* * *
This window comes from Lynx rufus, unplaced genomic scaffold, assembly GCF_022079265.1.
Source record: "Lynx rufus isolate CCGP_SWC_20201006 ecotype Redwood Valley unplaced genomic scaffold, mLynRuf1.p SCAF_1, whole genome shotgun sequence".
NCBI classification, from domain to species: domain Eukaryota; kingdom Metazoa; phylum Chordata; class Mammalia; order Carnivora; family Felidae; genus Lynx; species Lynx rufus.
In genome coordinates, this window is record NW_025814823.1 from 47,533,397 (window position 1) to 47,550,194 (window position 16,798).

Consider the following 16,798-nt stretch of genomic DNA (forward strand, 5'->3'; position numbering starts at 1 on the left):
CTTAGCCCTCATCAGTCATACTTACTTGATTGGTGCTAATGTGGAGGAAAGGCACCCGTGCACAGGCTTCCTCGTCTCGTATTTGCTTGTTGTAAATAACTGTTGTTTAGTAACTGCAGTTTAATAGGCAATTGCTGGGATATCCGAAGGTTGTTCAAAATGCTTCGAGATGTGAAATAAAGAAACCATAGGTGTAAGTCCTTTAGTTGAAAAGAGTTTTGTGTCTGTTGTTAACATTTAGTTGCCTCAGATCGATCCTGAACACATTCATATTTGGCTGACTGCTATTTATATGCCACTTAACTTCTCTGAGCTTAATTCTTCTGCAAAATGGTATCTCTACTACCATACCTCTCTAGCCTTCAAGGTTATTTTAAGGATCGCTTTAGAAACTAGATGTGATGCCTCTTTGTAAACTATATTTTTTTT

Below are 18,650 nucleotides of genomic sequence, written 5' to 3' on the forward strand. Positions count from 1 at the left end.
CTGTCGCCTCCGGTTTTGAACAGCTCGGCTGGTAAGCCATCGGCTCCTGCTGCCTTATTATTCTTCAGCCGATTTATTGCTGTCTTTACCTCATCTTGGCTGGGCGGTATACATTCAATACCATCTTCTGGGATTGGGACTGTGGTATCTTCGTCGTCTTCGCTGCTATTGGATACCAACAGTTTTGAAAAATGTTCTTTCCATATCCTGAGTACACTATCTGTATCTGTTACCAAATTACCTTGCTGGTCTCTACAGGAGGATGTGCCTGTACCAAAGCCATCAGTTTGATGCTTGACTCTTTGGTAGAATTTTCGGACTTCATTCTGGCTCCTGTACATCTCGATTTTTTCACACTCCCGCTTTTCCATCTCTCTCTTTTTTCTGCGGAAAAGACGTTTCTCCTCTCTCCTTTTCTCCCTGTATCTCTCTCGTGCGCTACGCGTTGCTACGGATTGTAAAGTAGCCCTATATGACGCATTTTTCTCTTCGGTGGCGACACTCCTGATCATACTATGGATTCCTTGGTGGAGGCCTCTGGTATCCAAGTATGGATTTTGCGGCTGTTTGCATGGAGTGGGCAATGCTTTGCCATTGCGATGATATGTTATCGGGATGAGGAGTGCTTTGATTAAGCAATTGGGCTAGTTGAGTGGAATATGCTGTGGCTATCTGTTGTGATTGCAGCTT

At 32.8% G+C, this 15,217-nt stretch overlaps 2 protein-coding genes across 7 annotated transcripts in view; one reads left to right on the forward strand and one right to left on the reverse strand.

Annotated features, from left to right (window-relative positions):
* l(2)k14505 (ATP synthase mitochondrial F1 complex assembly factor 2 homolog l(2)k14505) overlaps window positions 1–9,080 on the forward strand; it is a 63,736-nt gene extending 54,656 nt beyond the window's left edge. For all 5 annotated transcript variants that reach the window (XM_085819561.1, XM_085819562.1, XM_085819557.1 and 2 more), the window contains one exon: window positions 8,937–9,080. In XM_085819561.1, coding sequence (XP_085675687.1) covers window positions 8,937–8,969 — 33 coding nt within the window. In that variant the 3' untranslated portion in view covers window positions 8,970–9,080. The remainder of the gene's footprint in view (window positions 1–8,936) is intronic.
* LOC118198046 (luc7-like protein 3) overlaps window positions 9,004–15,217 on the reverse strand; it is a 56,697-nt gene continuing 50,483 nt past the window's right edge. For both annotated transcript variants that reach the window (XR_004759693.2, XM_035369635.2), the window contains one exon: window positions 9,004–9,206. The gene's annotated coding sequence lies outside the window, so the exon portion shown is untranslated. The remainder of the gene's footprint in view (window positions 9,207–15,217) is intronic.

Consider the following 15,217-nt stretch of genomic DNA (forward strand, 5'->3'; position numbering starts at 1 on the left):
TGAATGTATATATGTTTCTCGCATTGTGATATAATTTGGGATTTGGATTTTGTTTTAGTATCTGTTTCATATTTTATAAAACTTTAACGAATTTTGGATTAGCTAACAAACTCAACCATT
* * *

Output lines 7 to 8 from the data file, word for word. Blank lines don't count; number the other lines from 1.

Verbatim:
Below are 18,650 nucleotides of genomic sequence, written 5' to 3' on the forward strand. Positions count from 1 at the left end.
CTGTCGCCTCCGGTTTTGAACAGCTCGGCTGGTAAGCCATCGGCTCCTGCTGCCTTATTATTCTTCAGCCGATTTATTGCTGTCTTTACCTCATCTTGGCTGGGCGGTATACATTCAATACCATCTTCTGGGATTGGGACTGTGGTATCTTCGTCGTCTTCGCTGCTATTGGATACCAACAGTTTTGAAAAATGTTCTTTCCATATCCTGAGTACACTATCTGTATCTGTTACCAAATTACCTTGCTGGTCTCTACAGGAGGATGTGCCTGTACCAAAGCCATCAGTTTGATGCTTGACTCTTTGGTAGAATTTTCGGACTTCATTCTGGCTCCTGTACATCTCGATTTTTTCACACTCCCGCTTTTCCATCTCTCTCTTTTTTCTGCGGAAAAGACGTTTCTCCTCTCTCCTTTTCTCCCTGTATCTCTCTCGTGCGCTACGCGTTGCTACGGATTGTAAAGTAGCCCTATATGACGCATTTTTCTCTTCGGTGGCGACACTCCTGATCATACTATGGATTCCTTGGTGGAGGCCTCTGGTATCCAAGTATGGATTTTGCGGCTGTTTGCATGGAGTGGGCAATGCTTTGCCATTGCGATGATATGTTATCGGGATGAGGAGTGCTTTGATTAAGCAATTGGGCTAGTTGAGTGGAATATGCTGTGGCTATCTGTTGTGATTGCAGCTT